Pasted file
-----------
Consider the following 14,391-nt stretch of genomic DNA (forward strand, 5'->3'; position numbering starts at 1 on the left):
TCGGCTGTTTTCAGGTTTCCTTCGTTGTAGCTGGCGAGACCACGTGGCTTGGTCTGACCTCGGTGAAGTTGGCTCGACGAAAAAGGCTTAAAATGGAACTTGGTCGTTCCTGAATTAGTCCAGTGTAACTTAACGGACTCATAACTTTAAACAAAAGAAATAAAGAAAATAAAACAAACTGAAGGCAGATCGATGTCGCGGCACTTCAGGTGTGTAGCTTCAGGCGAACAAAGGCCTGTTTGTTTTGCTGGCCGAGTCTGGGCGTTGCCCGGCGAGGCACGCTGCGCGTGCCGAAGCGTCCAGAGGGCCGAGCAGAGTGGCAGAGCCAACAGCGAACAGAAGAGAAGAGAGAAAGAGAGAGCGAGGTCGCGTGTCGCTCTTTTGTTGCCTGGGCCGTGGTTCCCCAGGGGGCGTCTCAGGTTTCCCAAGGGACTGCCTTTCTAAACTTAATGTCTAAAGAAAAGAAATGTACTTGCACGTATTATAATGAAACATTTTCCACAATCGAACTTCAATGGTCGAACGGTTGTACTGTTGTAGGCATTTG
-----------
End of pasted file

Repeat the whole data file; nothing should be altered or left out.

Consider the following 14,391-nt stretch of genomic DNA (forward strand, 5'->3'; position numbering starts at 1 on the left):
TCGGCTGTTTTCAGGTTTCCTTCGTTGTAGCTGGCGAGACCACGTGGCTTGGTCTGACCTCGGTGAAGTTGGCTCGACGAAAAAGGCTTAAAATGGAACTTGGTCGTTCCTGAATTAGTCCAGTGTAACTTAACGGACTCATAACTTTAAACAAAAGAAATAAAGAAAATAAAACAAACTGAAGGCAGATCGATGTCGCGGCACTTCAGGTGTGTAGCTTCAGGCGAACAAAGGCCTGTTTGTTTTGCTGGCCGAGTCTGGGCGTTGCCCGGCGAGGCACGCTGCGCGTGCCGAAGCGTCCAGAGGGCCGAGCAGAGTGGCAGAGCCAACAGCGAACAGAAGAGAAGAGAGAAAGAGAGAGCGAGGTCGCGTGTCGCTCTTTTGTTGCCTGGGCCGTGGTTCCCCAGGGGGCGTCTCAGGTTTCCCAAGGGACTGCCTTTCTAAACTTAATGTCTAAAGAAAAGAAATGTACTTGCACGTATTATAATGAAACATTTTCCACAATCGAACTTCAATGGTCGAACGGTTGTACTGTTGTAGGCATTTG